An organization that was formed in 1930 is being thrust into the 21st century and returning to its roots at the same time.

An organization that was formed in 1930 is being thrust into the 21st century and returning to its roots at the same time.

The members of the Clintonville Woman's Club greatly appreciate the efforts of Kristen Steinhausser toward this task -- so much so that they nominated their director of sales and catering as the Clintonville Area Chamber of Commerce's 2013 Business Person of the Year.

"She's just constantly reaching out to keep up not only awareness for the club, but also our involvement in Clintonville," said second-generation member Judy Robinson, who signed her name to the nominating form.

"I was totally shocked," Steinhausser said last week. "I did not know I was nominated.

"I've known about the chamber award, but I never saw myself as a person who would get it."

Steinhausser, who has worked for the venerable community organization since 1981, will receive the Business Person of the Year Award March 1 as part of the annual Celebrate Clintonville Awards Dinner and Silent Auction at the Fawcett Center.

"It's just her passion for the club," Robinson said. "She just goes above and beyond in making the community aware of the best-kept secret sitting back there behind Whetstone Park."

Just being nominated, let alone receiving the honor, is gratifying, Steinhausser said.

"It makes me feel really good," she said. "I feel like I'm doing a good job."

Steinhausser, who has been director of sales and catering for the past six years and was assistant to the director for the six years prior to that, is a Clintonville native, as was her father.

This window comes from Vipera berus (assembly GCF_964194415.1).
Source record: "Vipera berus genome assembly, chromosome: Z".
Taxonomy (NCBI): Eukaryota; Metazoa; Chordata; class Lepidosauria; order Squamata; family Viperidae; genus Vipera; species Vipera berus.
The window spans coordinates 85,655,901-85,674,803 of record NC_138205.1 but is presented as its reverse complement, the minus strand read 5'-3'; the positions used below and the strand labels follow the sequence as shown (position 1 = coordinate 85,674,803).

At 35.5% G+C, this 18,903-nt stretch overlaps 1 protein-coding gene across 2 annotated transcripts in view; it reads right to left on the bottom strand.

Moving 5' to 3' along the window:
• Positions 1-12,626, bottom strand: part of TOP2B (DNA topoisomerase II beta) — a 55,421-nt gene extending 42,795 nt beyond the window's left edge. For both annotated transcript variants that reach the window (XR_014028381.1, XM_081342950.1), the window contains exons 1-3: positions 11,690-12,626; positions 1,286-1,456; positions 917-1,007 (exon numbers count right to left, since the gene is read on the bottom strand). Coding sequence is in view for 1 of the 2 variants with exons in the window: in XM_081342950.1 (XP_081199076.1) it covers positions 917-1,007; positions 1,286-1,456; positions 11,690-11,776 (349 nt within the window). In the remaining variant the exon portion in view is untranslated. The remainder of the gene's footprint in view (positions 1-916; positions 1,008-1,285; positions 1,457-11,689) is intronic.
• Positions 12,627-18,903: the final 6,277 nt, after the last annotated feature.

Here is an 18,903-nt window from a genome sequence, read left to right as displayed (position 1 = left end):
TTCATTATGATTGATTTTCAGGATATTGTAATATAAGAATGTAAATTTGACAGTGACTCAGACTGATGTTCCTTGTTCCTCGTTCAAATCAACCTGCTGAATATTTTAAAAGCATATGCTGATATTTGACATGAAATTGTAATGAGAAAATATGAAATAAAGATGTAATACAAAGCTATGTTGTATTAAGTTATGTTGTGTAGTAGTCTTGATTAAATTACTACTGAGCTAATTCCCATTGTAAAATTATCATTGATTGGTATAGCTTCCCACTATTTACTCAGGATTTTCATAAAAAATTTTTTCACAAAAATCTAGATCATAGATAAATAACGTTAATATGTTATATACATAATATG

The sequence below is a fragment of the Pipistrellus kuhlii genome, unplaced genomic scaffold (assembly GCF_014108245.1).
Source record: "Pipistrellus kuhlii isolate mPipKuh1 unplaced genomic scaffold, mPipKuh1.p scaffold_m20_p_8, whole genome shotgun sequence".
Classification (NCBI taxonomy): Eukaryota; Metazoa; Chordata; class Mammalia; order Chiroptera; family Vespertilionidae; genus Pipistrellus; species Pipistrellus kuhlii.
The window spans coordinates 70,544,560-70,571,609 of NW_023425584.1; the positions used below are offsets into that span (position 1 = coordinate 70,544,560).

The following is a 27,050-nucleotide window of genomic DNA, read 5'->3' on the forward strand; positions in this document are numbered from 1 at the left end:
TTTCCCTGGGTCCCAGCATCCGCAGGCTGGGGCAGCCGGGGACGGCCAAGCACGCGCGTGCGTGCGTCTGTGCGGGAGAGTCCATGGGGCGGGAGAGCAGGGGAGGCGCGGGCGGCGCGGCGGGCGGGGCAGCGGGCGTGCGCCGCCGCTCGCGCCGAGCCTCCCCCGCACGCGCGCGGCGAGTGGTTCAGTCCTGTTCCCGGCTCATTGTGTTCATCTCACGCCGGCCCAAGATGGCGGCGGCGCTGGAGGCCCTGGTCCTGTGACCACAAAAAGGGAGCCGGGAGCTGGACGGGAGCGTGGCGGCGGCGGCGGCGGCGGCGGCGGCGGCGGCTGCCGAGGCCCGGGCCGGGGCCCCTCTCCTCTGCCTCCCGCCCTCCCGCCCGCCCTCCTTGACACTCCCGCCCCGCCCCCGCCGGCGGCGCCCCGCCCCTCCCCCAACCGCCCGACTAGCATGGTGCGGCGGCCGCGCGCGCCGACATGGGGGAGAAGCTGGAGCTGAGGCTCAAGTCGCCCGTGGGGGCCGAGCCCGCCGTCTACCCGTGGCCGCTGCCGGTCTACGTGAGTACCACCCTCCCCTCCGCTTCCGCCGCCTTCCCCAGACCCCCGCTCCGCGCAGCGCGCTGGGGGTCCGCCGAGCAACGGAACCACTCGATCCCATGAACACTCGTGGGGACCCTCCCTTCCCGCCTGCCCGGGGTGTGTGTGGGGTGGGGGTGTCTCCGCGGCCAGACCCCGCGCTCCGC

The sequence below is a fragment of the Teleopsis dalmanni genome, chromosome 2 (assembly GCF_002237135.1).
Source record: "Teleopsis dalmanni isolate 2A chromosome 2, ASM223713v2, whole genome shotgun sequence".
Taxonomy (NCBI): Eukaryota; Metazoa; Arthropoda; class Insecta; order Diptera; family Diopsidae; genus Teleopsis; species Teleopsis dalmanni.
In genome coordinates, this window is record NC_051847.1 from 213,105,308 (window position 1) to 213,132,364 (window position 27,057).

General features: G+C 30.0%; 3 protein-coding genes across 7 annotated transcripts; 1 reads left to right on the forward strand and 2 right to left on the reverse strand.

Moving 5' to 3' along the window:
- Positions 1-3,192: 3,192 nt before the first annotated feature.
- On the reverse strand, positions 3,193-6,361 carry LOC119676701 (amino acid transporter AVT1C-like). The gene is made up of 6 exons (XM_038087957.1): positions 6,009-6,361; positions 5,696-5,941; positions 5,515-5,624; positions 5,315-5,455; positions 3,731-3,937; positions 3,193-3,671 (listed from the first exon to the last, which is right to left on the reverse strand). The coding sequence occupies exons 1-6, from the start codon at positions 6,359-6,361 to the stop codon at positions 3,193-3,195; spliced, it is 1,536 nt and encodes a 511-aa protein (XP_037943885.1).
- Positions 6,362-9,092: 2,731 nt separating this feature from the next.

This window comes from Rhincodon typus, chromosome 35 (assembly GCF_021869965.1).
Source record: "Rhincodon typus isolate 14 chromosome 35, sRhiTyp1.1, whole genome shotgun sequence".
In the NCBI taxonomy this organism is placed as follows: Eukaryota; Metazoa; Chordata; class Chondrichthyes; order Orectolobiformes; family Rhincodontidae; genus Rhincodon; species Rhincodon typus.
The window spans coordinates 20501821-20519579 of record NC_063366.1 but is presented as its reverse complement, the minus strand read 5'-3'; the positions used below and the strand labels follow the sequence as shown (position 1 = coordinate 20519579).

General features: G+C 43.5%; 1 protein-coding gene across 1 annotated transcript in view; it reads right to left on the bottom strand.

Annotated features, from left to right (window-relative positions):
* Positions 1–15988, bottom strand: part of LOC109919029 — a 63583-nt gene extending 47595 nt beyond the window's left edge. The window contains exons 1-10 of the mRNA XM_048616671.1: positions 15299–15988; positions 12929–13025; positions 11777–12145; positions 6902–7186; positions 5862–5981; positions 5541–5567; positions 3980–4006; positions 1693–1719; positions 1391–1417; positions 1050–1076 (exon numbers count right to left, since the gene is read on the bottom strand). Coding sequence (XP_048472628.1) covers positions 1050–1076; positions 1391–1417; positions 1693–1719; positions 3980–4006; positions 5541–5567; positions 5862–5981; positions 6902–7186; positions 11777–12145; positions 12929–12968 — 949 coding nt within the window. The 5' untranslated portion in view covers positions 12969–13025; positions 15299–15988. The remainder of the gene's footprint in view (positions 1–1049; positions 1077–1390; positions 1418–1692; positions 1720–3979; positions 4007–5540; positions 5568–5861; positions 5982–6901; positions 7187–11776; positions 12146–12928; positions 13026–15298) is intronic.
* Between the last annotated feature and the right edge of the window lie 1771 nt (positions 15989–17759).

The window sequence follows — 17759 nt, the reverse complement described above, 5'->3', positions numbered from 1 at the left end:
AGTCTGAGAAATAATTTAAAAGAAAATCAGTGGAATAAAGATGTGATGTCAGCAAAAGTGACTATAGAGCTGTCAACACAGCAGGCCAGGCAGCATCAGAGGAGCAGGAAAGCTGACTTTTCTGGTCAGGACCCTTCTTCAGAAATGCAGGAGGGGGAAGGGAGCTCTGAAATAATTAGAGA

"She grew up in Clintonville, loves Clintonville, even though she now lives in Gahanna," Robinson said.

As director of sales and catering, Steinhausser has helped to raise the profile of the Clintonville Woman's Club and the facilities the organization offers for events while at the same time involving the organization in more and more community activities, particularly those related to the Clintonville-Beechwold Community Resources Center and the Clintonville Historical Society, Robinson said.

"She just is there constantly," Robinson said. "She kind of moved us into the tech world with creating websites and blogs to get the word out about us and have other people share their enjoyment after using our facility for receptions and meetings.

"She's also gotten the club involved in community events."

That was the basis for the organization's founding 83 years ago, Robinson said.

"I really like working with all the people," Steinhausser said. "The club members are really great; they're like a family. The staff has all been together for a long time."

She also enjoys interacting with the people who rent the club's facilities for events such as wedding receptions, anniversary dinners, business retreats, birthday parties and class reunions.

"It's usually a social celebration kind of thing that people are planning," Steinhausser said. "It's rewarding to put together an event that people want."

She and her husband of nearly 24 years, Jack, have a 21-year-old daughter, Sara, who is studying marketing at the University of Kentucky; and a son, Justin, 18, who will graduate from high school this spring.

Steinhausser, who now has worked for the Clintonville Woman's Club for nearly 32 years, said her husband has been with the same heating and cooling company for more than three decades.

"So we're not big on change," she said. "We're pretty settled."

Others honored recently as the chamber's Business Person of the Year include Laura Zimmerman of the Clintonville Farmers Market; Carmen Rincones of California Concept Cuts; Dr. Brian Kvitko; Mary Leavitt, the "Flag Lady"; and Dr. Paul Knapp of Knapp Veterinary Hospital.

The chamber's March 1 event also will spotlight the Clintonville Donatos Pizza store, named Business of the Year; and the ThisWeek Booster Community Volunteer of the Year, to be featured in next week's Booster.